1. Look through the rear window of the car to see if you can spot someone in the car. This isn't always possible due to things like tinted windows, glare and big headrests, but it's a good starting point.

2. When possible, especially in situations where it's your only safe option, ride 3 feet or further out into the traffic lane, outside the door zone. This is called "taking the lane" and it is legal when riding closer to the curb is unsafe. Where we have bike lanes, the best designs create a buffer space between parked cars and bike traffic, as in this example.

Where there are no bike lanes, having shared lane markings and signs can remind drivers that we have a legal right to the road.

3. Scan the tail lights of parked cars ahead and watch for brake lights turning off.  If someone has just taken their foot off the brake, they may open the door very soon afterwards.

4. Scan the side mirrors of parked cars ahead and look for a face or signs of movement. This can also warn of a door that's about to open.

5. f you see a door opening, call out "wait!" or "stop!"  The driver will often pause and look, and they will usually wait for you to pass before fully opening their door.

In combination with the ideas above, one of the best things you can do is ride as often as possible, even if it's only 1 or 2 miles per trip. Riding more often builds your skill level and confidence on the bike. When your riding skills are more solid, it's easier to pay attention to signs that may warn of a potential dooring, because your attention isn't focused on operating the bike.

Take care and ride safe. If more of us are out there on bikes, drivers get more used to watching for us.

Sunday, September 9, 2018

getting up to speed

Getting up to speed isn’t always about going as fast as possible. Sometimes it’s good to do a refresher on rules of the road. Laws change over time, so what we learned years ago isn’t necessarily the same as current laws. Going back and reviewing from time to time may also help us break bad habits.

I see evidence every day that doing this would be relevant for many drivers. A few days ago I was riding my bike on Longwood Dr. A driver zoomed up from behind me, shrieking “Get out the street! Get out the street!” I’ve heard clueless things said by lots of drivers like her who seem unaware of state laws giving cyclists the same rights as drivers on the vast majority of streets.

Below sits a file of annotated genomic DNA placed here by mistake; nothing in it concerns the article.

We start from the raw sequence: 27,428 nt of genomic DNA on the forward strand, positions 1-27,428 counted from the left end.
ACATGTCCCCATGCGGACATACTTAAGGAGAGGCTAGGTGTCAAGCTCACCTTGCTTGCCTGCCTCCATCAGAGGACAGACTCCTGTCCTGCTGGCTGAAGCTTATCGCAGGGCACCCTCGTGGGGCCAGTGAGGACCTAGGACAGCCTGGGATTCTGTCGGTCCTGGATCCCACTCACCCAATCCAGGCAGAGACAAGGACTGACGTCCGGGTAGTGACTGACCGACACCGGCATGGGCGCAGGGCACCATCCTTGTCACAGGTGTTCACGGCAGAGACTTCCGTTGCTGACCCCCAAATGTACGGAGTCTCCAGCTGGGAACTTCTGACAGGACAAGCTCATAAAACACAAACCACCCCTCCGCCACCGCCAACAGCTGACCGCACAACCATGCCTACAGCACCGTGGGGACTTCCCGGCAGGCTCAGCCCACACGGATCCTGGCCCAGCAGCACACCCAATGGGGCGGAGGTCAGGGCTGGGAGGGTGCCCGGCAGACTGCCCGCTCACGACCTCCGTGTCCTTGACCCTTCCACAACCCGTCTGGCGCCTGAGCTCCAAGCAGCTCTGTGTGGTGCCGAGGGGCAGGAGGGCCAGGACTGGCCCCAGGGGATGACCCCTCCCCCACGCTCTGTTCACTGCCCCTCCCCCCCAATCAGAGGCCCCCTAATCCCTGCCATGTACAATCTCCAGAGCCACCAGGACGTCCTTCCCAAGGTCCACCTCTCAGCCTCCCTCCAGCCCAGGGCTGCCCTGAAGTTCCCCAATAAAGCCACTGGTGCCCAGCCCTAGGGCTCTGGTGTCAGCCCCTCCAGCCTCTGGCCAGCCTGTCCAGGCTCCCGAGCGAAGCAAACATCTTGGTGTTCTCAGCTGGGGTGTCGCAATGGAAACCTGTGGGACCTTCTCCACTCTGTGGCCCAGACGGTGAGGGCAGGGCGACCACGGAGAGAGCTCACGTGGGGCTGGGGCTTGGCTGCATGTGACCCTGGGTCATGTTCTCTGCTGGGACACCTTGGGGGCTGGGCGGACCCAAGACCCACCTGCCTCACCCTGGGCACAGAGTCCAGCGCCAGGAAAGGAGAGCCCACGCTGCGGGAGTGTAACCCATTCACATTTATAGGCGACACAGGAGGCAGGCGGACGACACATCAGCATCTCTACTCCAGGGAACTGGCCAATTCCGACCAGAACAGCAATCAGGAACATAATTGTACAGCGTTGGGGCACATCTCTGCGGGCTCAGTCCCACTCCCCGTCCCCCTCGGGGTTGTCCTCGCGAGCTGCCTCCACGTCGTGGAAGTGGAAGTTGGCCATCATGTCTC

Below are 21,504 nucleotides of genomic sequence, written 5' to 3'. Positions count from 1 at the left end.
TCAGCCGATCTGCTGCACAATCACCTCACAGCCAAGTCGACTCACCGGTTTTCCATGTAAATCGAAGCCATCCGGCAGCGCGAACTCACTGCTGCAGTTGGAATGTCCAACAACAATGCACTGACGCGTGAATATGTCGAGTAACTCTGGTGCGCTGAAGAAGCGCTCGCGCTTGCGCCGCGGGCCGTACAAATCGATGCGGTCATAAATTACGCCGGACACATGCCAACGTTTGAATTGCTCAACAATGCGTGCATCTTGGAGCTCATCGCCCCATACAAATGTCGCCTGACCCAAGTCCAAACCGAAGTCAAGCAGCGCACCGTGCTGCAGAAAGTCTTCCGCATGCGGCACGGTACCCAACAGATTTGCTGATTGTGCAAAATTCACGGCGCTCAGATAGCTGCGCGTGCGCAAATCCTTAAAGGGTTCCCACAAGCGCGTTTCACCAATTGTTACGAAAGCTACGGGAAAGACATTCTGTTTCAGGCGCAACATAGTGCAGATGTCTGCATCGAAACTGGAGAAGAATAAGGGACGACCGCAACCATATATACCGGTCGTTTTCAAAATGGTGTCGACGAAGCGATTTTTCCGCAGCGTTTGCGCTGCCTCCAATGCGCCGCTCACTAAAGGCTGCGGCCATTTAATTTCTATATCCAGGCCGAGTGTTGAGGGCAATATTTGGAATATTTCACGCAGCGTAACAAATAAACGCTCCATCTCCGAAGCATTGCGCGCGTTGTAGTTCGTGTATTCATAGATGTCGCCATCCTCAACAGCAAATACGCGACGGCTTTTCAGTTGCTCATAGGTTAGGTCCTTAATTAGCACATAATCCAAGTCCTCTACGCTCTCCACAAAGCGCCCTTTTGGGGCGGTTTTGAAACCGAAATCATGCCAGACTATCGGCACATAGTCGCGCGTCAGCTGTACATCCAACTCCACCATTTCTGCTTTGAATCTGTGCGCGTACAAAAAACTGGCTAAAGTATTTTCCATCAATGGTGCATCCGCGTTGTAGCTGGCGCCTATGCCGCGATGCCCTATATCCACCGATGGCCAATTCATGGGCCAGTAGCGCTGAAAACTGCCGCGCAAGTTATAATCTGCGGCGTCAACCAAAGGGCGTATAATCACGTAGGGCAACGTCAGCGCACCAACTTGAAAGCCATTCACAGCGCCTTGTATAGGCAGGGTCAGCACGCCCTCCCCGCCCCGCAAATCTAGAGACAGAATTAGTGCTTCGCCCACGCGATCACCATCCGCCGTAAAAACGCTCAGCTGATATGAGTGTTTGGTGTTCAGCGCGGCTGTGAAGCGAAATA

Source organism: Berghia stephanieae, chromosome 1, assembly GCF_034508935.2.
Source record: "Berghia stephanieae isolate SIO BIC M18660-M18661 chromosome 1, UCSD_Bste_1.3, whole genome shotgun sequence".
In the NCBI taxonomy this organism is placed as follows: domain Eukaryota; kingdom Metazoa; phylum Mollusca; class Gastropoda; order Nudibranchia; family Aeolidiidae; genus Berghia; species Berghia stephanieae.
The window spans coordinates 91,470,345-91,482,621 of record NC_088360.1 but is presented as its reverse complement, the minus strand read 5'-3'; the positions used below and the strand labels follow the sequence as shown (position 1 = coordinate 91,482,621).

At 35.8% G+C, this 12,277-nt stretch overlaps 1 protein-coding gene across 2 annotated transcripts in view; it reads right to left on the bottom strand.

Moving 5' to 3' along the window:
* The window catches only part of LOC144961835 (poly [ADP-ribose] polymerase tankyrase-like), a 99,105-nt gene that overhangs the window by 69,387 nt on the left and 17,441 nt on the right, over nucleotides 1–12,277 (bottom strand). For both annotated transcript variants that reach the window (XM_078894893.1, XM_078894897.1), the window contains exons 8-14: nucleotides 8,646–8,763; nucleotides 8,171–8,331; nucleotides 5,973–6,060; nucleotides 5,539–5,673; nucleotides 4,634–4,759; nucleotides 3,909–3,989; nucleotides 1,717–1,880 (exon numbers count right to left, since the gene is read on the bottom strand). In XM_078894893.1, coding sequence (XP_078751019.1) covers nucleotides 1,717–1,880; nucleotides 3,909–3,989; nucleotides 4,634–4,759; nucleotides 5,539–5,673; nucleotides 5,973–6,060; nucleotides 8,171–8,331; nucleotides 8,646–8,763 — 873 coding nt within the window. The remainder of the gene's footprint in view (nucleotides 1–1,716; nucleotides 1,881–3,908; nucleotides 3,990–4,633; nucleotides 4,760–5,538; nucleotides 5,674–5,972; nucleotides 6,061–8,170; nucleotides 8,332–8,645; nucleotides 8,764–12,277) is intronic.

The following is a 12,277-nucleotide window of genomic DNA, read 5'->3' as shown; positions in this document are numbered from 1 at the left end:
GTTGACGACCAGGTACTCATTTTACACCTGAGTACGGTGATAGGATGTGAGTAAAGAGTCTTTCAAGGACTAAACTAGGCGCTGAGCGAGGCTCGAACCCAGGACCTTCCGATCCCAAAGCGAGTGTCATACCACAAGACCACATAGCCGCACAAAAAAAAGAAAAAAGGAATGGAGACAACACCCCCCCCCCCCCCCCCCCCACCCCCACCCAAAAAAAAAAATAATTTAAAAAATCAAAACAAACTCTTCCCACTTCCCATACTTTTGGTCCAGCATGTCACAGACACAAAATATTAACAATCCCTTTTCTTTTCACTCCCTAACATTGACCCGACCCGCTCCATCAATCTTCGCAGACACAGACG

Too many seem equally unaware of the Chicago law requiring cyclists 12 and older to be on the street, not on the sidewalk, unless it's a location where the sidewalk is designated as a trail. This is for pedestrian safety. Grandma will thank you. Laws on this subject vary by municipality. Many suburbs allow riding on the sidewalk except in business districts or other areas where signage prohibits sidewalk riding.

If you’re driving, there are a few important bike-related laws you should know. Illinois and most other states have a 3 foot passing law, requiring you to move far enough to the left of a cyclist to leave 3 feet or more between your vehicle and the bicycle when passing.

When you are parked, opening your door into traffic make cause a serious injury or fatality for a passing cyclist. It's happened to me. I turned a corner and encountered an illegally parked car at the crosswalk. The driver flung his door open and knocked me sideways, flying off the bike into evening rush hour traffic onto my tailbone. The woman driving behind me hit the brakes and put on her flashers, blocking cars behind her from hitting me. Some people aren’t as lucky when they get doored.

This is why there is a state law requiring drivers to look before opening their doors and wait until the lane is clear before doing so if there is approaching traffic. Looking before opening your door can help to prevent tragedies like this one in Pilsen last week.

      (625 ILCS 5/11-1407) (from Ch. 95 1/2, par. 11-1407) Sec. 11-1407. Opening and closing vehicle doors. No person shall open the door of a vehicle on the side available to moving traffic unless and until it is reasonably safe to do so, and can be done without interfering with the movement of other traffic, nor shall any person leave a door open on the side of a vehicle available to moving traffic for a period of time longer than necessary to load or unload passengers.

A new bill was just passed adding the Dutch reach technique to Rules of the Road and adding bike safety questions to the state driver’s license exam.

If you see someone on a bike using hand signals and there hasn't been any unfriendly exchange to provoke hostile gestures, pay attention. They're probably trying to tell you that they're stopping or turning.

If you're the one who's going to turn and there are no cars in sight, it's still a good idea to use your turn signals if there's a pedestrian or cyclist who may be affected by your turning movement. They need to know if you're turning. That critical bit of information may save that person's life or prevent serious injuries.

Illinois and most states have laws requiring drivers to stop or yield to pedestrians in crosswalks. A while back I wrote about an incident I witnessed on 99th St. where a driver  was trying to intimidate a group of moms and kids who were crossing the street in front of All Day Montessori.

A driver who uses their vehicle to threaten a vulnerable road user (pedestrian or cyclist) or deliberately or recklessly hits and injures them may be charged with vehicular assault.

Driving is a privilege, not a right. To deserve that privilege, it’s our individual responsibility as drivers to stay up to date on current laws. Anyone who choses to be ignorant of laws threatens the safety of others and should not be driving a motor vehicle.

Friday, September 7, 2018